How to succeed at your next job interview; our 7 expert tips for candidates

Two women shaking hands
December 13, 2021

Congratulations on being invited for an interview. We have written this guide to ensure that you feel confident and calm because you are as prepared as you can be.

1. Expectations

The company inviting you to interview should confirm the following information. If not, we would encourage you to be proactive and ask the following questions so you know can prepare accordingly.

  • How long is the interview expected to last?
  • How many people will be interviewing you, including their names and job titles?
  • Will the interview be in person? If it is going to be by video conference (VC) then please read our guide to preparing for an online interview
  • Are you expected to give a presentation, and if so on what topic and for how long?
  • What presentation formats/tech are available on the day?
  • Contact details on the day of the interview in case something unavoidable comes up

2. Research

Take your time to properly research the company, the division/department (more applicable for large organisations) and the person(s) who are going to be interviewing you. It is screamingly obvious to an interviewer if you have not taken the time to do this.

In today’s world, with everything online this is straightforward to do. With regards to the company, start by thoroughly reading their website and pay particular attention to any blogs and articles that are relevant to the job in question.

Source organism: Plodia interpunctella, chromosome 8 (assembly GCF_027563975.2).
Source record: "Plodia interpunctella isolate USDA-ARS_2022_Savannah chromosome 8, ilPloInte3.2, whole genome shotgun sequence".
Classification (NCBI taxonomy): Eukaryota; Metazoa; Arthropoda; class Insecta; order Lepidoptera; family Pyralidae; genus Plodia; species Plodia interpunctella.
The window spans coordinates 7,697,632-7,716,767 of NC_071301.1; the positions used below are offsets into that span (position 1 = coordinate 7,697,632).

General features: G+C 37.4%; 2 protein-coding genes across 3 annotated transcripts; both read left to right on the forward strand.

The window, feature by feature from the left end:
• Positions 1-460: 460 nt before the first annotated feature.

Then widen your search by going onto the internet and looking for company specific articles that relate to your chosen field as well as for topics around the industry/department/role that you are looking to join. By doing both you will ensure that you are up to speed with the activity of the company as well as the current trends in the industry sector.

Ahead of your interview you should also know the name and job title of the person(s) who is going to be interviewing you. Check to see if they have a profile on the company website as well as reading their LinkedIn profile and (if applicable) any posts or articles that they have published on their profile. You can then go on to do a wider search on the internet for any additional work that they have been involved in.

3. Interview Questions

You will need to spend time thinking about the kinds of questions you will be asked, and how you will answer them. Expect your interviewers to come prepared with a variety of different types of questions which can broadly be summarised as functional, behavioural, and situational.

Functional questions

These questions are a simple sifting tool to determine if you can do the job that they are hiring for. They focus on what the individual has done in the past.

Behavioural and Situational questions

Both types of questions are specifically designed to be very open-ended and to “short-circuit” memorised answers and force you to think on their feet. The main difference between behavioural and situational interview questions is that behavioural questions are focused on the past and situational questions are focused on the future. Here’s a great list of 11 most frequently asked behavioural questions